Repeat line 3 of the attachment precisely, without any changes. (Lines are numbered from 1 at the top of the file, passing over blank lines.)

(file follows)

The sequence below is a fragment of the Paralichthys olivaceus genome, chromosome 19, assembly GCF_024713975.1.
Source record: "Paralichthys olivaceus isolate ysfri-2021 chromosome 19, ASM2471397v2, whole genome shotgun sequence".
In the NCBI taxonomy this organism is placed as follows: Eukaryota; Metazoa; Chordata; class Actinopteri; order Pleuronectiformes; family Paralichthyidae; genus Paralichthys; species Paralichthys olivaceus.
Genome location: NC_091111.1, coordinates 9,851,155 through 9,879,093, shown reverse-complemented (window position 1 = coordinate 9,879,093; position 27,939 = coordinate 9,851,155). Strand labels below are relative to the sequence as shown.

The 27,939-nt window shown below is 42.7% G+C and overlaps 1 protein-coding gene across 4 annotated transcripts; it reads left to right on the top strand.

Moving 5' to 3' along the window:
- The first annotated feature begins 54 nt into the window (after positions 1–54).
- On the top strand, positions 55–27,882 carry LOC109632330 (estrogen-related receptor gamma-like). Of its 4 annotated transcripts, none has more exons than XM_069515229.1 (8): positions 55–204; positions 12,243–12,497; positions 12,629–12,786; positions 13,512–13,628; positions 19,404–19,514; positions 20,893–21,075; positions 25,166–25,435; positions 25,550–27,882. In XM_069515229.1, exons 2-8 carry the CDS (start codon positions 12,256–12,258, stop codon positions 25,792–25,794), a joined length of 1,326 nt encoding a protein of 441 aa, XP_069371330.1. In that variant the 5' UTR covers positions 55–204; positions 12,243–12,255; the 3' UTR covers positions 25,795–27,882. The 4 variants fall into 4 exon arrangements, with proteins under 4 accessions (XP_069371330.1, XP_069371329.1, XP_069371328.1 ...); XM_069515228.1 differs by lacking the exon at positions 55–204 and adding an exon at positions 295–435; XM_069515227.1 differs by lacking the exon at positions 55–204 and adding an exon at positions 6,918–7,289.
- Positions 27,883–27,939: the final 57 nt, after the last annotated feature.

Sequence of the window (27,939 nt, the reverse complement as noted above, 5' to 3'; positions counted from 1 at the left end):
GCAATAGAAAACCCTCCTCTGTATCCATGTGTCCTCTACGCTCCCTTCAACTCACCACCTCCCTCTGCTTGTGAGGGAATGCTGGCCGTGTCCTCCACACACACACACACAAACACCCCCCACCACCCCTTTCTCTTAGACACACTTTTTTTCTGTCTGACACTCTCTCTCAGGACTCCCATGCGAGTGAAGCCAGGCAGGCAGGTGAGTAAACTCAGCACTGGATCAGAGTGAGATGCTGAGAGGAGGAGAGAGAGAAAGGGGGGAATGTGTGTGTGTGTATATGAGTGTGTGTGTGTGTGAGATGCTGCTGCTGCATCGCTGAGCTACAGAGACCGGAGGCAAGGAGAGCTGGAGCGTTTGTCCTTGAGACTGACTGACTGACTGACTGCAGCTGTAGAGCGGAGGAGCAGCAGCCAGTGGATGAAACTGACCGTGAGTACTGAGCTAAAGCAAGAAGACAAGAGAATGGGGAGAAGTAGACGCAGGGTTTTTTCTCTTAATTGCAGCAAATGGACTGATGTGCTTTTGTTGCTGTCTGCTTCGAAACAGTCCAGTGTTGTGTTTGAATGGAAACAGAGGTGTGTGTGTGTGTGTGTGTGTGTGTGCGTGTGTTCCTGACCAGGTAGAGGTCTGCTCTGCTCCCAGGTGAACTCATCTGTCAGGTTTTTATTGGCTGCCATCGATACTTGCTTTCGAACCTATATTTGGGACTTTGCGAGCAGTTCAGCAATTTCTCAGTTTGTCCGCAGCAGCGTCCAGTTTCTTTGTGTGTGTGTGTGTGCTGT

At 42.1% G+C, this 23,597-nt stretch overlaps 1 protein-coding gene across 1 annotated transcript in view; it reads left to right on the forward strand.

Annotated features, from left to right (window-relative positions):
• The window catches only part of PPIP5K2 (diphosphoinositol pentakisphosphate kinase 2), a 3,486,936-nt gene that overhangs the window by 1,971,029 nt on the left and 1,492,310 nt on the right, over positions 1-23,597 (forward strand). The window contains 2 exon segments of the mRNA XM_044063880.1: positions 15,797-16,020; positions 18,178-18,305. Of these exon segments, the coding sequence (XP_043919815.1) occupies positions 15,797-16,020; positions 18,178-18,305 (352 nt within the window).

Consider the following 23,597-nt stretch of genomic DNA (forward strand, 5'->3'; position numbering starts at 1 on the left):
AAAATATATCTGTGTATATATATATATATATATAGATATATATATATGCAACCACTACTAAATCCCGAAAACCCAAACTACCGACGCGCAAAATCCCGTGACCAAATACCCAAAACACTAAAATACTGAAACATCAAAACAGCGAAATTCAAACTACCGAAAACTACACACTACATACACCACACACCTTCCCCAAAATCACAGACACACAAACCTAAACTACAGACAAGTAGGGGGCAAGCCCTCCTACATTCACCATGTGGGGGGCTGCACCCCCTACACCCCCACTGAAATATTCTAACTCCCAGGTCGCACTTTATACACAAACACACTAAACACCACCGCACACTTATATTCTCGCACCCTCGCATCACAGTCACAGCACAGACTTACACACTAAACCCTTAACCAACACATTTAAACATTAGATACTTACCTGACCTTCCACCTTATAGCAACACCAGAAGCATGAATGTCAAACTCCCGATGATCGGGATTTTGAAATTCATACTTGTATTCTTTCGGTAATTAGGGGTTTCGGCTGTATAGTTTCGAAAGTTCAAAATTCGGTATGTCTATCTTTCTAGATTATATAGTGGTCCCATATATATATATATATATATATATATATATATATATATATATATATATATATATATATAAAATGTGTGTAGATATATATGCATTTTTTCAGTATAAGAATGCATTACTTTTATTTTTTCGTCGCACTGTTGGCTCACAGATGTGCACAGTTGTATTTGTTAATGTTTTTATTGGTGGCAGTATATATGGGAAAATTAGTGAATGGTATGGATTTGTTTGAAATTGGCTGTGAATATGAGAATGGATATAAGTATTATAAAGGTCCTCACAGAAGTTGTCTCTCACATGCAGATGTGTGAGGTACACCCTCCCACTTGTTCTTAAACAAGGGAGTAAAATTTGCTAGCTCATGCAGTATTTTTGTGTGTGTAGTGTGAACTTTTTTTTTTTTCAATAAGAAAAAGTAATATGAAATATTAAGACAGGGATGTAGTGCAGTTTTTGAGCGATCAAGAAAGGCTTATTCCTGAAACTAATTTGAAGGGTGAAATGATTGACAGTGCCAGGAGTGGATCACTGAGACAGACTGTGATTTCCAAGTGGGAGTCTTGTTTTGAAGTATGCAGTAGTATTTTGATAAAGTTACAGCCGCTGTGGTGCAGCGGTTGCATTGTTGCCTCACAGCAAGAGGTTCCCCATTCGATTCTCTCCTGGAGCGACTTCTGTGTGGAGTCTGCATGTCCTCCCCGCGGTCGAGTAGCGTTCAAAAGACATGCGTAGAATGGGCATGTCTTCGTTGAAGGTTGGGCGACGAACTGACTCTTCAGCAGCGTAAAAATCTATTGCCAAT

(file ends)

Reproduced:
In the NCBI taxonomy this organism is placed as follows: Eukaryota; Metazoa; Chordata; class Actinopteri; order Pleuronectiformes; family Paralichthyidae; genus Paralichthys; species Paralichthys olivaceus.